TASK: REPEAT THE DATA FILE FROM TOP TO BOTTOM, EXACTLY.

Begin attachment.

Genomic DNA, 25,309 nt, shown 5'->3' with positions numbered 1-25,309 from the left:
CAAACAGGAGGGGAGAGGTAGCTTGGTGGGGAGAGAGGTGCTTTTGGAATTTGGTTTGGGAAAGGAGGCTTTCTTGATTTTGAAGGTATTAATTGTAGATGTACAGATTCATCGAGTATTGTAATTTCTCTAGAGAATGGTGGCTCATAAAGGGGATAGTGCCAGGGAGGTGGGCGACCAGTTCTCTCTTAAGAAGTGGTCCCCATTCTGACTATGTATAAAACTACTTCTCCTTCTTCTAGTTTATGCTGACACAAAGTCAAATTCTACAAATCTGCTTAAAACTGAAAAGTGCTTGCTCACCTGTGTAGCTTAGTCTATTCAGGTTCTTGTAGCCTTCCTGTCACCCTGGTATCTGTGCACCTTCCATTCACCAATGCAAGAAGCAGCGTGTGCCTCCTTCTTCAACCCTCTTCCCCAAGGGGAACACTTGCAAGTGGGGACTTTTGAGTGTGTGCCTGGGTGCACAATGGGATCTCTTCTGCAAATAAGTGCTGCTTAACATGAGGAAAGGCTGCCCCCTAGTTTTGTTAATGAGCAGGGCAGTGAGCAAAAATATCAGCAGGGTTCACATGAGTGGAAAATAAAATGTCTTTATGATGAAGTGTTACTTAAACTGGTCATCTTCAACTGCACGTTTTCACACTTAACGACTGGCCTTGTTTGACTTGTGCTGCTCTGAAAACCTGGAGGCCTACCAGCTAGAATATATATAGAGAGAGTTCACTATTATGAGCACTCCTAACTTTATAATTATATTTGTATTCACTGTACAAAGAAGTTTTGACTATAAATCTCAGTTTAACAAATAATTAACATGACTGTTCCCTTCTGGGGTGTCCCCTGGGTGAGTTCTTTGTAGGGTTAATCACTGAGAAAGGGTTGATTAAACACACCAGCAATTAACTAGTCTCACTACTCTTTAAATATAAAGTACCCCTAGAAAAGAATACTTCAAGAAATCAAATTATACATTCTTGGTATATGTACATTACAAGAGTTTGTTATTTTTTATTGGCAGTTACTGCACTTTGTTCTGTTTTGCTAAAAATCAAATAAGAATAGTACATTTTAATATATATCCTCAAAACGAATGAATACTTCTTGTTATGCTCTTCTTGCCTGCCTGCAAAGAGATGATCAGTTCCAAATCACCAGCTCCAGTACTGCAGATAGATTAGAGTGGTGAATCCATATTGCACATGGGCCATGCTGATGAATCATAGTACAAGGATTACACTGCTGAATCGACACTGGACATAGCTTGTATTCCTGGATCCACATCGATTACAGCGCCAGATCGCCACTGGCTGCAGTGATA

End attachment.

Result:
Genomic DNA, 25,309 nt, shown 5'->3' with positions numbered 1-25,309 from the left:
CAAACAGGAGGGGAGAGGTAGCTTGGTGGGGAGAGAGGTGCTTTTGGAATTTGGTTTGGGAAAGGAGGCTTTCTTGATTTTGAAGGTATTAATTGTAGATGTACAGATTCATCGAGTATTGTAATTTCTCTAGAGAATGGTGGCTCATAAAGGGGATAGTGCCAGGGAGGTGGGCGACCAGTTCTCTCTTAAGAAGTGGTCCCCATTCTGACTATGTATAAAACTACTTCTCCTTCTTCTAGTTTATGCTGACACAAAGTCAAATTCTACAAATCTGCTTAAAACTGAAAAGTGCTTGCTCACCTGTGTAGCTTAGTCTATTCAGGTTCTTGTAGCCTTCCTGTCACCCTGGTATCTGTGCACCTTCCATTCACCAATGCAAGAAGCAGCGTGTGCCTCCTTCTTCAACCCTCTTCCCCAAGGGGAACACTTGCAAGTGGGGACTTTTGAGTGTGTGCCTGGGTGCACAATGGGATCTCTTCTGCAAATAAGTGCTGCTTAACATGAGGAAAGGCTGCCCCCTAGTTTTGTTAATGAGCAGGGCAGTGAGCAAAAATATCAGCAGGGTTCACATGAGTGGAAAATAAAATGTCTTTATGATGAAGTGTTACTTAAACTGGTCATCTTCAACTGCACGTTTTCACACTTAACGACTGGCCTTGTTTGACTTGTGCTGCTCTGAAAACCTGGAGGCCTACCAGCTAGAATATATATAGAGAGAGTTCACTATTATGAGCACTCCTAACTTTATAATTATATTTGTATTCACTGTACAAAGAAGTTTTGACTATAAATCTCAGTTTAACAAATAATTAACATGACTGTTCCCTTCTGGGGTGTCCCCTGGGTGAGTTCTTTGTAGGGTTAATCACTGAGAAAGGGTTGATTAAACACACCAGCAATTAACTAGTCTCACTACTCTTTAAATATAAAGTACCCCTAGAAAAGAATACTTCAAGAAATCAAATTATACATTCTTGGTATATGTACATTACAAGAGTTTGTTATTTTTTATTGGCAGTTACTGCACTTTGTTCTGTTTTGCTAAAAATCAAATAAGAATAGTACATTTTAATATATATCCTCAAAACGAATGAATACTTCTTGTTATGCTCTTCTTGCCTGCCTGCAAAGAGATGATCAGTTCCAAATCACCAGCTCCAGTACTGCAGATAGATTAGAGTGGTGAATCCATATTGCACATGGGCCATGCTGATGAATCATAGTACAAGGATTACACTGCTGAATCGACACTGGACATAGCTTGTATTCCTGGATCCACATCGATTACAGCGCCAGATCGCCACTGGCTGCAGTGATA